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Biography of the Day

HÉBERT, LOUIS-PHILIPPE – Volume XIV (1911-1920)

d. 13 June 1917 in Westmount, Que.


Responsible Government

Sir John A. Macdonald

From the Red River Settlement to Manitoba (1812–70)

Sir Wilfrid Laurier

Sir George-Étienne Cartier


The Fenians

Women in the DCB/DBC

The Charlottetown and Quebec Conferences of 1864

Introductory Essays of the DCB/DBC

The Acadians

For Educators

The War of 1812 

Canada’s Wartime Prime Ministers

The First World War

The First World War and the Growth of the Central Government

Canada’s role in the First World War necessitated the expanded reach of the federal government into many areas of society. The demands of total war required the growth of the civil service, the mobilization of recruits, and the direct intervention of Sir Robert Laird BORDEN’s government into the country’s economic life:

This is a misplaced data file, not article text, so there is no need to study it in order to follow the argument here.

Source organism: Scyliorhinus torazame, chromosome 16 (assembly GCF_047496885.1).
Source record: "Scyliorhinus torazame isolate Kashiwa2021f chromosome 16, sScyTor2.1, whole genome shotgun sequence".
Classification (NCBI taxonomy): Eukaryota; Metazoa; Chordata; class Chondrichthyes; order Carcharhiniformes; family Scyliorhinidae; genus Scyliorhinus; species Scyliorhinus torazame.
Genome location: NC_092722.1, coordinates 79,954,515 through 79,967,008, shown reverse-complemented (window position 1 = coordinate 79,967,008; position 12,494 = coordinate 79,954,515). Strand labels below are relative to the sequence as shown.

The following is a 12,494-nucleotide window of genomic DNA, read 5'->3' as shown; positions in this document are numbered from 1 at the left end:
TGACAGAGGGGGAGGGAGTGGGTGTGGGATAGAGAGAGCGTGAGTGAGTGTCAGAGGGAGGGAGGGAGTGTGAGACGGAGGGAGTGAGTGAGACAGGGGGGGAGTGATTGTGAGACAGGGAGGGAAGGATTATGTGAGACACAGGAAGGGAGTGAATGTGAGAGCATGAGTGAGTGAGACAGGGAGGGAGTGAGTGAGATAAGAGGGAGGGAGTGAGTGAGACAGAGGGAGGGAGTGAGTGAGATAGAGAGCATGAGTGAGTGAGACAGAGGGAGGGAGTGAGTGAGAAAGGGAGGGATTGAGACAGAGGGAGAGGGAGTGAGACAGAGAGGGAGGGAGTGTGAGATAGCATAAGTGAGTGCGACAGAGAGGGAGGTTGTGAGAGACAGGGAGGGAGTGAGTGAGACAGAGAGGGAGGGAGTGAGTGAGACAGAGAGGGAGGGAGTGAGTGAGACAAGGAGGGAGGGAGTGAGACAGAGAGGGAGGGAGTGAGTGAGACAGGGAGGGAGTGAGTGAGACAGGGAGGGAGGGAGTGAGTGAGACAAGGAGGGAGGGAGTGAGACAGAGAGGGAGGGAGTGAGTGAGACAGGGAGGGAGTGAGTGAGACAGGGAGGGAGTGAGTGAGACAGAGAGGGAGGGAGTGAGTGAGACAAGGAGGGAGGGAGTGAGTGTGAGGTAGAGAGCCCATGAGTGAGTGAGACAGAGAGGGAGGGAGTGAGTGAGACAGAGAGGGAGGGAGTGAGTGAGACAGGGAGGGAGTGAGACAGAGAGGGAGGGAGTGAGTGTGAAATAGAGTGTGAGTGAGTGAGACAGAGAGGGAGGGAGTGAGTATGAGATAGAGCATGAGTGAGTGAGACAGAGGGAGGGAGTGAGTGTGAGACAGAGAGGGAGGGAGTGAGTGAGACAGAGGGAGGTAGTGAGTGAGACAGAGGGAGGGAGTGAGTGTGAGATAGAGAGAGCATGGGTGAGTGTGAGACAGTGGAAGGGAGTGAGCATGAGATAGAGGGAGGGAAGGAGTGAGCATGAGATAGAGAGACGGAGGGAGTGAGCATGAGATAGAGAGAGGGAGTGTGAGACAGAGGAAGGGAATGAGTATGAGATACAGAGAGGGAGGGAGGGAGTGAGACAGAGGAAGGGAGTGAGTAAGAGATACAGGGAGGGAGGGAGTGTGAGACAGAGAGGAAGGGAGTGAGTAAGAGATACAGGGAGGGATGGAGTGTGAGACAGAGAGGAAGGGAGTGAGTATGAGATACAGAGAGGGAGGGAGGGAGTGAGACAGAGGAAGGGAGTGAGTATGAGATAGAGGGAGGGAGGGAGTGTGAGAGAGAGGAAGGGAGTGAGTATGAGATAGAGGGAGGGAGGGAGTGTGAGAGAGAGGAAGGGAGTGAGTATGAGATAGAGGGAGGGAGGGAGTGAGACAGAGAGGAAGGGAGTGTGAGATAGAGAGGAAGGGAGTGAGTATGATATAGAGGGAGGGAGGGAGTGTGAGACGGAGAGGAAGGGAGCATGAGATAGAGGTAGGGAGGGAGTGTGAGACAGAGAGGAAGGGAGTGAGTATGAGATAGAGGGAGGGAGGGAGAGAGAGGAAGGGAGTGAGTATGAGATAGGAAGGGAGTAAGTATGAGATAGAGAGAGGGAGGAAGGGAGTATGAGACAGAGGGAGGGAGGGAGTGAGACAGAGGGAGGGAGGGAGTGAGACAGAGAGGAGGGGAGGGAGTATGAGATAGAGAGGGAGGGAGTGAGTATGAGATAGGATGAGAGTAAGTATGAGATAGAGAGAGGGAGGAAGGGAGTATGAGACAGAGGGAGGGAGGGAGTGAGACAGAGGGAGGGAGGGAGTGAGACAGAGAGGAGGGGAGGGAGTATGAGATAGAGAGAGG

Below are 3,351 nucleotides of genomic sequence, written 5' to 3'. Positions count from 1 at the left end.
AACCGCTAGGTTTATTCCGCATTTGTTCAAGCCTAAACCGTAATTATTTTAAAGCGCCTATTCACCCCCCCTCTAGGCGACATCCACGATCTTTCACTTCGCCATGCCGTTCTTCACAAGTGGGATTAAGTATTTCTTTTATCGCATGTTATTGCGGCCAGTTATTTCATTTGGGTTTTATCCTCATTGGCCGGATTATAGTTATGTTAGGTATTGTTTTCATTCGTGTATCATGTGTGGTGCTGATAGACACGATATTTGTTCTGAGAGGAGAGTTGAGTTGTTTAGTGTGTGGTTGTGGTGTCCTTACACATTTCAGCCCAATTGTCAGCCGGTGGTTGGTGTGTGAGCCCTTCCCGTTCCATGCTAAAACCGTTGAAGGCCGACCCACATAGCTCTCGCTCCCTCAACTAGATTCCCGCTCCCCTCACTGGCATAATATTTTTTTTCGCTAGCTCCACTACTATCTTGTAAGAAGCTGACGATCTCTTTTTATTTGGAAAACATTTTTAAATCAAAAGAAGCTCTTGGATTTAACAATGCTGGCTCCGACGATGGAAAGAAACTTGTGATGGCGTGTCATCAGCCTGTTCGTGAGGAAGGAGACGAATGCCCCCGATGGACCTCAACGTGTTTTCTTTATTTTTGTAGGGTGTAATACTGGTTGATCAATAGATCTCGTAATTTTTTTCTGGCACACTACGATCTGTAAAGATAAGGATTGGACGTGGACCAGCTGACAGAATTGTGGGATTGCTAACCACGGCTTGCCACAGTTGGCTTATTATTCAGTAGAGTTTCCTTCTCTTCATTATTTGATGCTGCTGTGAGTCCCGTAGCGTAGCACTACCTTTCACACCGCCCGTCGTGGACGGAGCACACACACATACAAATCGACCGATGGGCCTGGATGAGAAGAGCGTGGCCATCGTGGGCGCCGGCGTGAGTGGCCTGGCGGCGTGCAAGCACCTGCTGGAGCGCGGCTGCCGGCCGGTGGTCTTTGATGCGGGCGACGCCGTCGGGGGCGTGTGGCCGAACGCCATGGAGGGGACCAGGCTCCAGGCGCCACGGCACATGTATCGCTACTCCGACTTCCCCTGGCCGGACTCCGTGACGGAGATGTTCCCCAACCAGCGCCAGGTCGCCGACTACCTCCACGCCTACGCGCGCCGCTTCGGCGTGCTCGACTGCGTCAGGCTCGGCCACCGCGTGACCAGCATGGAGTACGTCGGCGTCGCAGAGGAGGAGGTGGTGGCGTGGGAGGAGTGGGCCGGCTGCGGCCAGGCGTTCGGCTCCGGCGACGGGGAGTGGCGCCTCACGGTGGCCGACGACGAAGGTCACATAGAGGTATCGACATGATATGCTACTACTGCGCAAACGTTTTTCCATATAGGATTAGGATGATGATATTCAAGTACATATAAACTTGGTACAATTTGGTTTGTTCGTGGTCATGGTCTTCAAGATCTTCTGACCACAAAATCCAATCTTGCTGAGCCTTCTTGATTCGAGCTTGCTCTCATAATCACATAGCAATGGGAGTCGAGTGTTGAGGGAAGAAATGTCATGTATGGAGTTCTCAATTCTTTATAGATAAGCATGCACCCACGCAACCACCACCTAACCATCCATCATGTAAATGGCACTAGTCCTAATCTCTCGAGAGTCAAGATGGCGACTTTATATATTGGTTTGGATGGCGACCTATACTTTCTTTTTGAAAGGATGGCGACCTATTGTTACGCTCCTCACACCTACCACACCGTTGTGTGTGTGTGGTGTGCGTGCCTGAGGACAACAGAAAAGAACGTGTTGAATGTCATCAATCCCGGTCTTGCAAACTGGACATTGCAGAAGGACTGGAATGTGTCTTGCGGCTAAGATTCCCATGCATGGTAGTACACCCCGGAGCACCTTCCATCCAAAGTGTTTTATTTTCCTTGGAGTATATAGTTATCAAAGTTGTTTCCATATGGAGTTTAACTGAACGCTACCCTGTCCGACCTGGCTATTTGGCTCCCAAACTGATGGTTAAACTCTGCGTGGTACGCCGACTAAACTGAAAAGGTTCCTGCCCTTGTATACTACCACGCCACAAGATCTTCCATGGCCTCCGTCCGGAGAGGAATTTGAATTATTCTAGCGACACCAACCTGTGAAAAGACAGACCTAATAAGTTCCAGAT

“In response to an urgent need for foodstuffs in Europe, Borden’s government commandeered the 1915 wheat crop. In 1917 skyrocketing prices led to the establishment of the Board of Grain Supervisors of Canada under Robert Magill*, which took marketing of the crops of 1917 and 1918 away from the private grain companies. It was succeeded by the Canadian Wheat Board with the same mandate for the 1919 crop. Also in 1917, a food controller, William John Hanna*, was appointed to regulate the production and distribution of Canada’s food supplies and a fuel controller, Charles Alexander Magrath*, was given the power to regulate the distribution and price of fuels and the wages of coalminers in Alberta and Nova Scotia. A year earlier, responding to increasing concern about war profiteering by Canada’s businesses, Borden and White had reversed themselves on the tax issue and imposed the nation’s first direct impost, the business profits war tax. It was politically motivated. So too was the income war tax, grudgingly introduced by White in 1917 as a companion to the Military Service Act, ostensibly to conscript the excesses of the nation’s wealth to match the forced enlistment for military service…. In short, by 1917 precedent and tradition had been abandoned; business as usual had given way to remarkable government intervention in the economy.”

For more information on the expansion of the federal government during the First World War, consult The First World War, as well as the following biographies.

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